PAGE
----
Court Deems MassMutual a Fiduciary for Setting Compensation

A plan sponsor’s lawsuit over revenue sharing payments has moved forward as a court found the sponsor's plan provider became a functional fiduciary by setting fees.

U.S. District Judge Patti B. Saris, of the U.S. District Court for the District of Massachusetts, noted in a recent opinion that under the Employee Retirement Income Security Act (ERISA) a person is a fiduciary “with respect to a plan to the extent (i) he exercises any discretionary authority or discretionary control respecting management of such plan or exercises any authority or control respecting management or disposition of its assets; (ii) he renders investment advice for a fee or other compensation, direct or indirect, with respect to any moneys or other property of such plan, or has any authority or responsibility to do so; or (iii) he has any discretionary authority or discretionary responsibility in the administration of such plan.”

Saris found MassMutual exercises the discretionary authority to determine its own compensation by setting separate investment account management fees (up to a maximum), which in combination with revenue sharing payments (RSPs), make up the provider’s compensation package. “A reasonable fact-finder could determine that MassMutual functions as an ERISA functional fiduciary under subsection (i) to the extent it determines its own compensation, takes fees out of the separate accounts, and has the discretion to offset some or all of the RSPs against management fees as its compensation,” she wrote.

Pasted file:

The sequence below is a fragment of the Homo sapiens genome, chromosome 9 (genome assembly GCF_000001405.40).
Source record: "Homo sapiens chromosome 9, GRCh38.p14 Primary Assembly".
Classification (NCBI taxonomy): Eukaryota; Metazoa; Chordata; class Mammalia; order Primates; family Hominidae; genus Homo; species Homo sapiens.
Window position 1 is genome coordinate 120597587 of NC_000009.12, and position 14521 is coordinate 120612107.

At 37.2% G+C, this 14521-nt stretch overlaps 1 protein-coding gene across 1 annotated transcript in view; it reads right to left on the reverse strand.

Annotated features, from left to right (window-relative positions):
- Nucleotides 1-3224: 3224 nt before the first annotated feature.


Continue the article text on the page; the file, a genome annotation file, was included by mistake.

In addition, the plaintiff in the case, Golden Star, Inc., argued that MassMutual’s services to the plan (such as sending out checks to plan members or reinvesting dividends) fall within the definition of “administration of the plan,” triggering fiduciary status under subsection (iii) as well. Saris agreed that to the extent MassMutual has discretionary control over factors governing its fees after entering into its agreement with Golden Star for administration of the plan, subsection (iii) is implicated as well.

Because she concluded that MassMutual is a functional fiduciary under subsections (i) and (iii) when it determines its compensation package for services provided in the separate investment accounts, Saris said, she needs not analyze the plaintiffs’ other theories for triggering fiduciary duties.

The wider case centers on Golden Star’s claims that MassMutual violated ERISA when it received revenue sharing payments from third-party mutual funds. Golden Star alleges these payments were essentially “kickbacks” that constituted prohibited transactions under ERISA, and violated the fiduciary duties imposed by the statute. MassMutual moved for summary judgment solely on the question of whether it qualifies as a “functional fiduciary” within the meaning of ERISA. Saris denied its motion.

The opinion in Golden Star, Inc. v. MassMutual Life Insurance Company is here.